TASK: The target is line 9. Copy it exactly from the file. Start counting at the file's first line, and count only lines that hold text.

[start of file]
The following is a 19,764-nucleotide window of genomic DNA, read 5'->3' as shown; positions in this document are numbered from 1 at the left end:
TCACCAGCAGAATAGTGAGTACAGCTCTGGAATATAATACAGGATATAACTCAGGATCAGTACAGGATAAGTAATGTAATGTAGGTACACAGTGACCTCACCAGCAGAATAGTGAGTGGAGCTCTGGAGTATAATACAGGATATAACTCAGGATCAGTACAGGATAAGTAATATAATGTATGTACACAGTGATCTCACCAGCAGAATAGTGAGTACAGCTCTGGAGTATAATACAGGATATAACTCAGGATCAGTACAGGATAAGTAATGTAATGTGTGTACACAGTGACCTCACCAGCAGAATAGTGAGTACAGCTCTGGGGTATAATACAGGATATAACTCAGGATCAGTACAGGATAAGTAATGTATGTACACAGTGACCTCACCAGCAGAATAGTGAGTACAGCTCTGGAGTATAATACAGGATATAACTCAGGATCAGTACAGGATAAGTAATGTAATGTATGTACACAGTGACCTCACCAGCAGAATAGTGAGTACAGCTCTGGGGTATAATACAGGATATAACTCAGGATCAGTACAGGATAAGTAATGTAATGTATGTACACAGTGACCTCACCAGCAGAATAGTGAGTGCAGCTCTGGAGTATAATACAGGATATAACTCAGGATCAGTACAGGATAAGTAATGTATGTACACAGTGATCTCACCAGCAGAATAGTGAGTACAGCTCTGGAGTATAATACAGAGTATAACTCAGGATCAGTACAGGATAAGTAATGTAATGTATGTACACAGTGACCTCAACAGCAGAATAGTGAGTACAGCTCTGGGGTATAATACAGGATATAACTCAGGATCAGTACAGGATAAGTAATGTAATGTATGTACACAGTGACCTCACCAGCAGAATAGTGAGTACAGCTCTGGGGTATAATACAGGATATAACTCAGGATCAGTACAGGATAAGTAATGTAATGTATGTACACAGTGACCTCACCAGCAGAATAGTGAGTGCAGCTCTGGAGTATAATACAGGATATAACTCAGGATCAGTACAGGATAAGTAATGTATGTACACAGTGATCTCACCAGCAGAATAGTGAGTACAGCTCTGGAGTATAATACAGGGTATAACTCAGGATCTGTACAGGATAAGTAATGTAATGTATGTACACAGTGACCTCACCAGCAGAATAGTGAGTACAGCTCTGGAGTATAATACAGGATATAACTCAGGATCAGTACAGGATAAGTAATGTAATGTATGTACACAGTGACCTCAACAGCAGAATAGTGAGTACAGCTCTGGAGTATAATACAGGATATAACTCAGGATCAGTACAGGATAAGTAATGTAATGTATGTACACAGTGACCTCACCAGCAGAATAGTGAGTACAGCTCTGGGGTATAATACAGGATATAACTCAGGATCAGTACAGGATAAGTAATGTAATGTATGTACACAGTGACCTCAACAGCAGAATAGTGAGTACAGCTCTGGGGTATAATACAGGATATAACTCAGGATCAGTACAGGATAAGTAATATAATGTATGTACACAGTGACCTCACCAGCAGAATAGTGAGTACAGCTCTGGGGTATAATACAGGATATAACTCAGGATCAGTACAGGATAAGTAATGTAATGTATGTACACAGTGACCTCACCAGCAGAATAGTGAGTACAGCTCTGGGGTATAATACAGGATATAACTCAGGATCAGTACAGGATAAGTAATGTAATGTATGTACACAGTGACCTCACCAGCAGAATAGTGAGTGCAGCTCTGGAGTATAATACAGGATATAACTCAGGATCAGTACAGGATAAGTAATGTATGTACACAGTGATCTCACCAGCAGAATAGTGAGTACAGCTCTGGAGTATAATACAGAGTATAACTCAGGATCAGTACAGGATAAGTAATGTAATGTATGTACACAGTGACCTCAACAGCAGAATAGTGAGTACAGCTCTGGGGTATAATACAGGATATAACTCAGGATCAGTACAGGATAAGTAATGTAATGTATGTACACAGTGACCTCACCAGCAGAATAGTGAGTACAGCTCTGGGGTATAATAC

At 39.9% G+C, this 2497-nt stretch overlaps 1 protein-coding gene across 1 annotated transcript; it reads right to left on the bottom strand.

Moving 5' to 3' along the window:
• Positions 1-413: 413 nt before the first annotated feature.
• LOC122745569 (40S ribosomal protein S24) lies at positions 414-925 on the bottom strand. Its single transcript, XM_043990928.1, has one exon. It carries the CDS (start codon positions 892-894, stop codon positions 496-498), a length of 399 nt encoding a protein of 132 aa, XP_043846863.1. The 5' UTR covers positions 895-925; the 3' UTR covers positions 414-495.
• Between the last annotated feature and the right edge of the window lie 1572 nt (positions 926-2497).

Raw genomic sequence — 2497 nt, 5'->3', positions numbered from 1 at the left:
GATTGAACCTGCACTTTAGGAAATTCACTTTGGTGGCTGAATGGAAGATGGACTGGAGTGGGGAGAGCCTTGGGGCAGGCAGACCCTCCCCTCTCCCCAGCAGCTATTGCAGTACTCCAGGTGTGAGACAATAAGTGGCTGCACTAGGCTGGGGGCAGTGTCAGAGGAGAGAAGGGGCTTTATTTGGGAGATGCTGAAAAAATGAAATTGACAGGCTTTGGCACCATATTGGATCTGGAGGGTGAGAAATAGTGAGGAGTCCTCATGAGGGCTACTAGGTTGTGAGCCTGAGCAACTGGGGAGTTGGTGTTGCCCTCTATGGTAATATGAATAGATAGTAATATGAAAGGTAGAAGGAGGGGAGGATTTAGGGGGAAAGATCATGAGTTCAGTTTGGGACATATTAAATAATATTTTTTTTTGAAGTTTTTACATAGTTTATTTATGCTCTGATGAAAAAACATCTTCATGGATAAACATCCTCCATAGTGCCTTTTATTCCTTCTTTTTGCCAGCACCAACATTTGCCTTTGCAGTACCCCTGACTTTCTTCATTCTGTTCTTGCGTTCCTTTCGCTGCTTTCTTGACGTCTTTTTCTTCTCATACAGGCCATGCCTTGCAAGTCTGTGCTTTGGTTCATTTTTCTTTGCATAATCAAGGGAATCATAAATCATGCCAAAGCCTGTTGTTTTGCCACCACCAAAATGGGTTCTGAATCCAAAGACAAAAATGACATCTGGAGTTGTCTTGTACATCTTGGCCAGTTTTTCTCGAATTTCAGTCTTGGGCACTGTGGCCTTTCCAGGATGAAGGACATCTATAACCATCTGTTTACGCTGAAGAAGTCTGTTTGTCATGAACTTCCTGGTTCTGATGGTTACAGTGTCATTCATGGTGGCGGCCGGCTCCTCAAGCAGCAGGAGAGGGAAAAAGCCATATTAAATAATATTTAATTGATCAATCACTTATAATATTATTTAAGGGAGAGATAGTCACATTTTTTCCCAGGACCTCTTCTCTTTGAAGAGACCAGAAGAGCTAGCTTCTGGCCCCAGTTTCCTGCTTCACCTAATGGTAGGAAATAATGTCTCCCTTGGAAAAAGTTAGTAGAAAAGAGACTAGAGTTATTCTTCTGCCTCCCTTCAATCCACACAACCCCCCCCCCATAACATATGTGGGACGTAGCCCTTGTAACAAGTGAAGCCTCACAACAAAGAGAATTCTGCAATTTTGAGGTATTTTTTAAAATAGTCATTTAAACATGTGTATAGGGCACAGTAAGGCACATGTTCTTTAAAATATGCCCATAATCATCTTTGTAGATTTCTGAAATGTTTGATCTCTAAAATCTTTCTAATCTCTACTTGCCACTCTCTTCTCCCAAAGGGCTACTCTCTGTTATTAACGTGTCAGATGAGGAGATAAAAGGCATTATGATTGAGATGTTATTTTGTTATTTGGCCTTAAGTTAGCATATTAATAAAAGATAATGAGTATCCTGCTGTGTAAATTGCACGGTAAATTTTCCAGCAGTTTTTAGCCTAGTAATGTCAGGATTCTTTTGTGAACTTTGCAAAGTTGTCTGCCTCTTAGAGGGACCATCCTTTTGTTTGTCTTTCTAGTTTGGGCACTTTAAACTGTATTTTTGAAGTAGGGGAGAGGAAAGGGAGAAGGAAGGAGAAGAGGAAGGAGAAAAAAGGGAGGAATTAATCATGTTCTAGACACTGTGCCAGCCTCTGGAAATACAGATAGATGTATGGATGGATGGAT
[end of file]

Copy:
GATTGAACCTGCACTTTAGGAAATTCACTTTGGTGGCTGAATGGAAGATGGACTGGAGTGGGGAGAGCCTTGGGGCAGGCAGACCCTCCCCTCTCCCCAGCAGCTATTGCAGTACTCCAGGTGTGAGACAATAAGTGGCTGCACTAGGCTGGGGGCAGTGTCAGAGGAGAGAAGGGGCTTTATTTGGGAGATGCTGAAAAAATGAAATTGACAGGCTTTGGCACCATATTGGATCTGGAGGGTGAGAAATAGTGAGGAGTCCTCATGAGGGCTACTAGGTTGTGAGCCTGAGCAACTGGGGAGTTGGTGTTGCCCTCTATGGTAATATGAATAGATAGTAATATGAAAGGTAGAAGGAGGGGAGGATTTAGGGGGAAAGATCATGAGTTCAGTTTGGGACATATTAAATAATATTTTTTTTTGAAGTTTTTACATAGTTTATTTATGCTCTGATGAAAAAACATCTTCATGGATAAACATCCTCCATAGTGCCTTTTATTCCTTCTTTTTGCCAGCACCAACATTTGCCTTTGCAGTACCCCTGACTTTCTTCATTCTGTTCTTGCGTTCCTTTCGCTGCTTTCTTGACGTCTTTTTCTTCTCATACAGGCCATGCCTTGCAAGTCTGTGCTTTGGTTCATTTTTCTTTGCATAATCAAGGGAATCATAAATCATGCCAAAGCCTGTTGTTTTGCCACCACCAAAATGGGTTCTGAATCCAAAGACAAAAATGACATCTGGAGTTGTCTTGTACATCTTGGCCAGTTTTTCTCGAATTTCAGTCTTGGGCACTGTGGCCTTTCCAGGATGAAGGACATCTATAACCATCTGTTTACGCTGAAGAAGTCTGTTTGTCATGAACTTCCTGGTTCTGATGGTTACAGTGTCATTCATGGTGGCGGCCGGCTCCTCAAGCAGCAGGAGAGGGAAAAAGCCATATTAAATAATATTTAATTGATCAATCACTTATAATATTATTTAAGGGAGAGATAGTCACATTTTTTCCCAGGACCTCTTCTCTTTGAAGAGACCAGAAGAGCTAGCTTCTGGCCCCAGTTTCCTGCTTCACCTAATGGTAGGAAATAATGTCTCCCTTGGAAAAAGTTAGTAGAAAAGAGACTAGAGTTATTCTTCTGCCTCCCTTCAATCCACACAACCCCCCCCCCATAACATATGTGGGACGTAGCCCTTGTAACAAGTGAAGCCTCACAACAAAGAGAATTCTGCAATTTTGAGGTATTTTTTAAAATAGTCATTTAAACATGTGTATAGGGCACAGTAAGGCACATGTTCTTTAAAATATGCCCATAATCATCTTTGTAGATTTCTGAAATGTTTGATCTCTAAAATCTTTCTAATCTCTACTTGCCACTCTCTTCTCCCAAAGGGCTACTCTCTGTTATTAACGTGTCAGATGAGGAGATAAAAGGCATTATGATTGAGATGTTATTTTGTTATTTGGCCTTAAGTTAGCATATTAATAAAAGATAATGAGTATCCTGCTGTGTAAATTGCACGGTAAATTTTCCAGCAGTTTTTAGCCTAGTAATGTCAGGATTCTTTTGTGAACTTTGCAAAGTTGTCTGCCTCTTAGAGGGACCATCCTTTTGTTTGTCTTTCTAGTTTGGGCACTTTAAACTGTATTTTTGAAGTAGGGGAGAGGAAAGGGAGAAGGAAGGAGAAGAGGAAGGAGAAAAAAGGGAGGAATTAATCATGTTCTAGACACTGTGCCAGCCTCTGGAAATACAGATAGATGTATGGATGGATGGAT